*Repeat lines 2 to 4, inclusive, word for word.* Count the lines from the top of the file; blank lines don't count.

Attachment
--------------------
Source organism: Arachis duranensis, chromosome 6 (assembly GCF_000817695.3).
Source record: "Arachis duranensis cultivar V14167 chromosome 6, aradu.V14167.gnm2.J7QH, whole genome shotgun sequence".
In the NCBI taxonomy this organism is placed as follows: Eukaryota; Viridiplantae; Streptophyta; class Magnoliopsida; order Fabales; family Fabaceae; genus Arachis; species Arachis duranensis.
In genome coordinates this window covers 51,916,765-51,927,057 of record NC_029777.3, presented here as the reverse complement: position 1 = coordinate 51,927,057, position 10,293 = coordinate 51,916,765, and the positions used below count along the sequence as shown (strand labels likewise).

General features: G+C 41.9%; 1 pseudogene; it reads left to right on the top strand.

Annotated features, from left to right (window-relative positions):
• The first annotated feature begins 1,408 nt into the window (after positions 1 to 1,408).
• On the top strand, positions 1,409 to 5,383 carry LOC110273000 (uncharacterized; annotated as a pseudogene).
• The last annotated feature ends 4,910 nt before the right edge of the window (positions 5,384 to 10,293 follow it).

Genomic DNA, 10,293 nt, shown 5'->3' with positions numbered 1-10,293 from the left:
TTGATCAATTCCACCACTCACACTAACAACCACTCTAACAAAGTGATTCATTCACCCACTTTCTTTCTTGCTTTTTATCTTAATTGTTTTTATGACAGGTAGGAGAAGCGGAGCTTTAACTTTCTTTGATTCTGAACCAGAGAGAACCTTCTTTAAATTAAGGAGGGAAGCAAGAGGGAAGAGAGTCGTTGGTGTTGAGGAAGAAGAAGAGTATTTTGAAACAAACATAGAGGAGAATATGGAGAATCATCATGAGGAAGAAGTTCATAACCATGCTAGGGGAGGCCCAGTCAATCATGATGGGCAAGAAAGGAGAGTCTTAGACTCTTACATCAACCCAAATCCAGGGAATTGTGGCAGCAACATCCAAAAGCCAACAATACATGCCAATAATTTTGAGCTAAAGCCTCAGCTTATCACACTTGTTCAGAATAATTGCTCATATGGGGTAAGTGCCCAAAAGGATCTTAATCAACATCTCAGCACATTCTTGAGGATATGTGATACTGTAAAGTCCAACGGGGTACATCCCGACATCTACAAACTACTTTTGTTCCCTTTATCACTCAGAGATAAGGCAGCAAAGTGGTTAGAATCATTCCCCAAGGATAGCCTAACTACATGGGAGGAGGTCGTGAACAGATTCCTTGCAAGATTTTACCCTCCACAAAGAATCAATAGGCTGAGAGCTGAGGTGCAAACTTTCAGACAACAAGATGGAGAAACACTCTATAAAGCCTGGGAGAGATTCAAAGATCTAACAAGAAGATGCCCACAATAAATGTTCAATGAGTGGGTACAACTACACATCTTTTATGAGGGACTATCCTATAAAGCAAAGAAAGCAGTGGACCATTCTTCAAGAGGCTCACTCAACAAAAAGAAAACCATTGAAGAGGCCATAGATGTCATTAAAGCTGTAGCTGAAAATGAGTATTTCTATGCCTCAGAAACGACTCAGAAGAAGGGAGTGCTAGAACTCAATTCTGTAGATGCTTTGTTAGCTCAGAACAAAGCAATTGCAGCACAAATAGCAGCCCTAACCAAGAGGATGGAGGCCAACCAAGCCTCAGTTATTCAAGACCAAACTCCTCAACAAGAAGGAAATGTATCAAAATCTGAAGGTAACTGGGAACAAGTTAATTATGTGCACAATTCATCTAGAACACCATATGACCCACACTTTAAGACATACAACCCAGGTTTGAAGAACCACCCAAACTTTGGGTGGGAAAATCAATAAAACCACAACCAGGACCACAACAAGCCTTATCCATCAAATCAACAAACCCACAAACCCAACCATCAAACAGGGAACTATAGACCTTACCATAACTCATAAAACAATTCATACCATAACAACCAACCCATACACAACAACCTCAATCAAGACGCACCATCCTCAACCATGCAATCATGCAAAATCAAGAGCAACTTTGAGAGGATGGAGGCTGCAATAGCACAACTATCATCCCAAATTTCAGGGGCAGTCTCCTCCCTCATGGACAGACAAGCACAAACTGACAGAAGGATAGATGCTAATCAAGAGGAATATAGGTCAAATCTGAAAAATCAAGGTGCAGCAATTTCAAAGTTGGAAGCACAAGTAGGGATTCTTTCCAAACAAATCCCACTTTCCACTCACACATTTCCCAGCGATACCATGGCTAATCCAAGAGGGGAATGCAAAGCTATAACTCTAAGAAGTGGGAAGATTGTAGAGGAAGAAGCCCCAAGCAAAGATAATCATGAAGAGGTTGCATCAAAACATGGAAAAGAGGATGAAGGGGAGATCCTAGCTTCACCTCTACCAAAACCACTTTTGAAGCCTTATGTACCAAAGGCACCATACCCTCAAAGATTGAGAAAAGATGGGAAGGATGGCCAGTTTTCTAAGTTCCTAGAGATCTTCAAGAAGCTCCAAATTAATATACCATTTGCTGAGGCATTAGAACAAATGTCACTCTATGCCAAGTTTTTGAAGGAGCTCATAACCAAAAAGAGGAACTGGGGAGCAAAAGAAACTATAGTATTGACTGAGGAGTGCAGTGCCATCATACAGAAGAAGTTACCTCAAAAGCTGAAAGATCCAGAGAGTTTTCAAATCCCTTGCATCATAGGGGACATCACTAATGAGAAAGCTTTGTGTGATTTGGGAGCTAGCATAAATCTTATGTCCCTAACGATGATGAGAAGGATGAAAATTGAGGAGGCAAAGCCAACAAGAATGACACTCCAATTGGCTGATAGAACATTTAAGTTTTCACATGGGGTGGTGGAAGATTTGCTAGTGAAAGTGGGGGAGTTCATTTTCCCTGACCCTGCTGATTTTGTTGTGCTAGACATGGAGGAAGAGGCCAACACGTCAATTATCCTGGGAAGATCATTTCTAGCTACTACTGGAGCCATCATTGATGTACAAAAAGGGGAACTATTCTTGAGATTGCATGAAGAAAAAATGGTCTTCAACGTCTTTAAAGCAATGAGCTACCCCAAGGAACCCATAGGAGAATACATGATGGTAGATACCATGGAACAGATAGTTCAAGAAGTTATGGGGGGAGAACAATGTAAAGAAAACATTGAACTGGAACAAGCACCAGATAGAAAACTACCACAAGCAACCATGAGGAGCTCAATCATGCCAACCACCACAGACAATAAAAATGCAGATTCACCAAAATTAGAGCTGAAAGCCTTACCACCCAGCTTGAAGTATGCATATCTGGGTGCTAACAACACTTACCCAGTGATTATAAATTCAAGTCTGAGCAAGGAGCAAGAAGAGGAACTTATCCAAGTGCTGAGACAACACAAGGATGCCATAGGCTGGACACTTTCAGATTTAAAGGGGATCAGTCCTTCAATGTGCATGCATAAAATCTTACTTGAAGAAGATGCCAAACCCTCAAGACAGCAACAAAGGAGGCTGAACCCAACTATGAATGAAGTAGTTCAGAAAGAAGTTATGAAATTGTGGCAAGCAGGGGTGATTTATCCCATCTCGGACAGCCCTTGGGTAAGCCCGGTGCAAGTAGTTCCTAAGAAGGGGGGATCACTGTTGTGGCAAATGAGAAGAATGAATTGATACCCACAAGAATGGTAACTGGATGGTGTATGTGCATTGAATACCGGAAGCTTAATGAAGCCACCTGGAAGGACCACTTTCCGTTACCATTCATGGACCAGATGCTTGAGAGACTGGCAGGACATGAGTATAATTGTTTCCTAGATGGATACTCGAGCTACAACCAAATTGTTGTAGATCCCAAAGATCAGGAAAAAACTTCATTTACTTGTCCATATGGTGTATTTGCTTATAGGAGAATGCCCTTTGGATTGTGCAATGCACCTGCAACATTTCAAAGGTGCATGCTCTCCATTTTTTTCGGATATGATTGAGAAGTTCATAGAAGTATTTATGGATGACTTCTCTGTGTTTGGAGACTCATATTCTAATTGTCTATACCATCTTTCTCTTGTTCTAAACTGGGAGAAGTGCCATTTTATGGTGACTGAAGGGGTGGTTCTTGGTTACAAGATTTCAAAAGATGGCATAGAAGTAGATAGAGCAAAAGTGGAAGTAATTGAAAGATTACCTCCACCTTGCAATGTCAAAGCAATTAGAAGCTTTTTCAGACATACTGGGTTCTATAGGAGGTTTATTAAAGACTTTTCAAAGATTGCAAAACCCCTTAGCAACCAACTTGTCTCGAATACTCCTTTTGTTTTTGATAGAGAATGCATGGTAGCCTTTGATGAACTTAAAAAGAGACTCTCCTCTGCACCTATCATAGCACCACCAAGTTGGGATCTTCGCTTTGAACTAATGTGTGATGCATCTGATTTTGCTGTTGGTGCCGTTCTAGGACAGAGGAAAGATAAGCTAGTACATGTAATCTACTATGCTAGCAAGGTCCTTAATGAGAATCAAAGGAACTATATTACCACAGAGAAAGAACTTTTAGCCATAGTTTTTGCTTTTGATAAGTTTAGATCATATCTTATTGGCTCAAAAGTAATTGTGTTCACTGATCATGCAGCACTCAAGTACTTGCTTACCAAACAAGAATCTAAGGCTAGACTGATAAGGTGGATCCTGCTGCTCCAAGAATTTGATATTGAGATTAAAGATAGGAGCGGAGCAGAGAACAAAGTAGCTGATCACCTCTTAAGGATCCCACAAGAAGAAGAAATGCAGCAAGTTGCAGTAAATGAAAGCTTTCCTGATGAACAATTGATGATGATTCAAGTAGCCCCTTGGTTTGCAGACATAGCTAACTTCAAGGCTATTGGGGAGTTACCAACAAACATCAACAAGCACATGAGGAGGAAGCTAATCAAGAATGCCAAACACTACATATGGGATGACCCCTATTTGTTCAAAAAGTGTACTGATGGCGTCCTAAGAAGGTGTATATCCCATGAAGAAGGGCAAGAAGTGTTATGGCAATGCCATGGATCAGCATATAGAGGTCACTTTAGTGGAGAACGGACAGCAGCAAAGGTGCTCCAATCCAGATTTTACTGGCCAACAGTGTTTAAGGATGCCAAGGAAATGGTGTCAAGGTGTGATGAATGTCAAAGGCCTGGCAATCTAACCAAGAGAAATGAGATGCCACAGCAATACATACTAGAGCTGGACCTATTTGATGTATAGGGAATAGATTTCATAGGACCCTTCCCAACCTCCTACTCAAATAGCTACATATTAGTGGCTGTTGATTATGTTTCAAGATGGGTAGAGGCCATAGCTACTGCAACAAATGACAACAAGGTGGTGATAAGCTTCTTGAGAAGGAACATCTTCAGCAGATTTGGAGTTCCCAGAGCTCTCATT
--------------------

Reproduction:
Source record: "Arachis duranensis cultivar V14167 chromosome 6, aradu.V14167.gnm2.J7QH, whole genome shotgun sequence".
In the NCBI taxonomy this organism is placed as follows: Eukaryota; Viridiplantae; Streptophyta; class Magnoliopsida; order Fabales; family Fabaceae; genus Arachis; species Arachis duranensis.
In genome coordinates this window covers 51,916,765-51,927,057 of record NC_029777.3, presented here as the reverse complement: position 1 = coordinate 51,927,057, position 10,293 = coordinate 51,916,765, and the positions used below count along the sequence as shown (strand labels likewise).